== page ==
EC What's Next?

10 and one 10 us dollar bill

Image Source: Unsplash

As Q3 winds down and Q4 begins, the broad investment climate is being shaped by the turning of the monetary cycle. Norway was the first, and New Zealand will be next. It is not so much that these moves will force others to do the same. Instead, the Norges Bank and the RBNZ are simply ahead of the others.

Although there is speculation that the Bank of England can move before the end of the year, it seems like a stretch. The market feels increasingly confident that the Bank of Canada will raise rates around the middle of 2022. By our calculations, looking at the Fed funds futures, the market has priced in a hike for the September 2022 FOMC meeting and has discounted a little more than a 25% chance of a second hike. The offs may rise toward 50% before finding a new equilibrium.

The European Central Bank, the Bank of Japan, and the Swiss National Bank are notable laggards. However, the ECB's Pandemic Emergency Purchase Program will wind down and finish at the end of Q1 22. It will, however, continue to buy bonds under the less flexible Asset Purchase Program (~20 billion euros a month). The Bank of Japan has reduced its bond and stock buying with little fanfare and even less impact, which reinforces our argument about the significance of the signaling channel in the efficacy of QE. 

The Evergrande problems, which have been evolving for a few months at least, play on anxiety about the debt problem in China, which extends beyond property developers. It may cast a shadow over the investment climate, even though direct foreign exposure appears limited.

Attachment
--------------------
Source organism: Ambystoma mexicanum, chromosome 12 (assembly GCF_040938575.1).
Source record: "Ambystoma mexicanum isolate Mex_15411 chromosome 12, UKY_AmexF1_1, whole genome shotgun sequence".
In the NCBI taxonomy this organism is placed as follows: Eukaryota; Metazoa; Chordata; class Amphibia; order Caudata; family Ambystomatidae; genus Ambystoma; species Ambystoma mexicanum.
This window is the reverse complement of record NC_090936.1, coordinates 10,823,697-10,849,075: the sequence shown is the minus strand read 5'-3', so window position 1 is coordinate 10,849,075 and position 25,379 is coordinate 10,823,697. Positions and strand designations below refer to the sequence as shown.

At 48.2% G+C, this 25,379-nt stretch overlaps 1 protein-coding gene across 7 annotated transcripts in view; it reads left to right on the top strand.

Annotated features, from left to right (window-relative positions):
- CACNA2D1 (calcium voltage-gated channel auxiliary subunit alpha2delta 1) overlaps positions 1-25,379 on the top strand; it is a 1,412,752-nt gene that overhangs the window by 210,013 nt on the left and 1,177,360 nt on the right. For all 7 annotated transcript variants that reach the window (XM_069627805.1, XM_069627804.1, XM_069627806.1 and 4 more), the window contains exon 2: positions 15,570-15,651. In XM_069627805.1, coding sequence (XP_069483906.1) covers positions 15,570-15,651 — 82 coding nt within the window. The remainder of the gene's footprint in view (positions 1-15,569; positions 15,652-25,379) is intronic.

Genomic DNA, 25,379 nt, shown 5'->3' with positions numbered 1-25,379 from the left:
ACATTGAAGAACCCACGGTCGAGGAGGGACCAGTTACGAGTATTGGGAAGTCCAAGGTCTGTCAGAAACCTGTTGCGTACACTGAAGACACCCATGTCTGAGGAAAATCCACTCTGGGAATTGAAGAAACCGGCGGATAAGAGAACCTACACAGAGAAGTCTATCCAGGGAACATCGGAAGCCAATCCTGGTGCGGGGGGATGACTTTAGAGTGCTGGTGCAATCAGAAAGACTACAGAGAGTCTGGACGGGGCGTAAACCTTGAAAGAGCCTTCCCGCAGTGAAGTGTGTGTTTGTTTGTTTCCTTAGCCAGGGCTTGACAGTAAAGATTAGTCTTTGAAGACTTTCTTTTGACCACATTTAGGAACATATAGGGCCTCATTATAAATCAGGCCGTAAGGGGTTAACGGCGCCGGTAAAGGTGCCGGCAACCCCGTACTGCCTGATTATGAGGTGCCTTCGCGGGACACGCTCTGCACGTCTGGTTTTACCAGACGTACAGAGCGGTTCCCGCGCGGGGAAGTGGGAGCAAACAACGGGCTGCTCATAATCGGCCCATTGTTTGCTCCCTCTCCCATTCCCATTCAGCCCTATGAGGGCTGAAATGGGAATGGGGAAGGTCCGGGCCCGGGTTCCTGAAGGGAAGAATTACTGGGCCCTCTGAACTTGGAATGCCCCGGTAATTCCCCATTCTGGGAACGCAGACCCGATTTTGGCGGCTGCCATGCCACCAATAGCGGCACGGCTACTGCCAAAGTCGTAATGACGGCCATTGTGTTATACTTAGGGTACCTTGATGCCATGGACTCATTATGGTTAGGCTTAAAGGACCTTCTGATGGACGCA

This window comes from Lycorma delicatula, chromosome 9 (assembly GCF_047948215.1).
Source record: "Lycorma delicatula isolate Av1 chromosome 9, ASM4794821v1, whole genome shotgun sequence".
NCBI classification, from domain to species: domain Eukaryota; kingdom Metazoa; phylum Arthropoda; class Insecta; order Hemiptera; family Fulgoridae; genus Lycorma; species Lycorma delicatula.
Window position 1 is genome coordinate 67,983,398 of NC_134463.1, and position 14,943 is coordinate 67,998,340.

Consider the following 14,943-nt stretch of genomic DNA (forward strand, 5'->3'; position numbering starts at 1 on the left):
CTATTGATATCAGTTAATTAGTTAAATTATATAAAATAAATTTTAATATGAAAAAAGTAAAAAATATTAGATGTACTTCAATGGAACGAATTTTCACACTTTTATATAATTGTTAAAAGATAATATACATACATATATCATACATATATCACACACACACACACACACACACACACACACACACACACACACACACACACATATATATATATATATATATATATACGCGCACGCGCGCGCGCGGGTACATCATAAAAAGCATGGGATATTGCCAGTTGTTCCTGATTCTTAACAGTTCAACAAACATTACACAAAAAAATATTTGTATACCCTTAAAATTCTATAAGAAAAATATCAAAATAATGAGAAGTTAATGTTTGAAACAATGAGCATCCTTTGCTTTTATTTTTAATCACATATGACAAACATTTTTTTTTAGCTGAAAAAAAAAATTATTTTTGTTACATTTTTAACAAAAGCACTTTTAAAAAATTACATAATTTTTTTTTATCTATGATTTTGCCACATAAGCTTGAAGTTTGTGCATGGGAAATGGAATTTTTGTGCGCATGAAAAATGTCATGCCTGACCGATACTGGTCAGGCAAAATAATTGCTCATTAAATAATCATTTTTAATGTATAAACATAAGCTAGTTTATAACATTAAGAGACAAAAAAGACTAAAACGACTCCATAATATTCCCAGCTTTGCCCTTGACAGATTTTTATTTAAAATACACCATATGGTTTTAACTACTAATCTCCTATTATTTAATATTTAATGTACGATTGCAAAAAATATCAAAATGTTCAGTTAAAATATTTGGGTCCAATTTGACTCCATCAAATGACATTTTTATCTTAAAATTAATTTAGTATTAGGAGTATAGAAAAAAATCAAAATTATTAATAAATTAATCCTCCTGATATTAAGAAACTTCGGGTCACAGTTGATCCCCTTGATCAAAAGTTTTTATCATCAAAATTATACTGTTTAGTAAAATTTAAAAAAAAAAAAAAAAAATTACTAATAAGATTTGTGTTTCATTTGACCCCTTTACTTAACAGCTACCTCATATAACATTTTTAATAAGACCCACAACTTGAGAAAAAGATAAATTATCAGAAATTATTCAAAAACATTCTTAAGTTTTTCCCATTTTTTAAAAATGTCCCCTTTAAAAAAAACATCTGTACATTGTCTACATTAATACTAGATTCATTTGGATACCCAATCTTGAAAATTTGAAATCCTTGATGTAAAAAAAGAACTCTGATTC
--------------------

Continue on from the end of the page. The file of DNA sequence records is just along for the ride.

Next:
The Chinese government moved to ensure that funds are used to construct what was promised and paid for rather than servicing creditors. Comparisons with Lehman and the Great Financial Crisis, or even Long-Term Capital, seem misplaced. Maybe a more apt comparison, if one is needed, may be the bankruptcy of GM and Chrysler in 2009, with contained adverse impact.

The jump in energy prices is another dimension to the business and investment climate. Oil, natural gas, and the cost of carbon offsets have appreciated markedly. Brent began the year near $50, has not traded below $70 this month, and set new three-year highs before the week at around $78.25.

The price of WTI has doubled since the end of last October. That oil prices doubled before the previous three business downturns in the US before the pandemic illustrates its power as a headwind even in a primarily service economy. 

Simply put, the oil demand has rebounded quicker than the supply. OPEC+ will gradually add 1.2 million barrels a day in Q4, though US shale is slower to recover, and there was the loss of output and refining capacity due to storms recently. It is slowly returning. Russia has reduced gas supplies to Europe, apparently to pressure the early start to the Nord Stream 2 pipeline while it is also rebuilding its inventories. China reportedly is also revamping its stocks.

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Read more by Marc on his site Marc to Market.

Disclaimer: Opinions expressed are solely of the author’s, based on current ...

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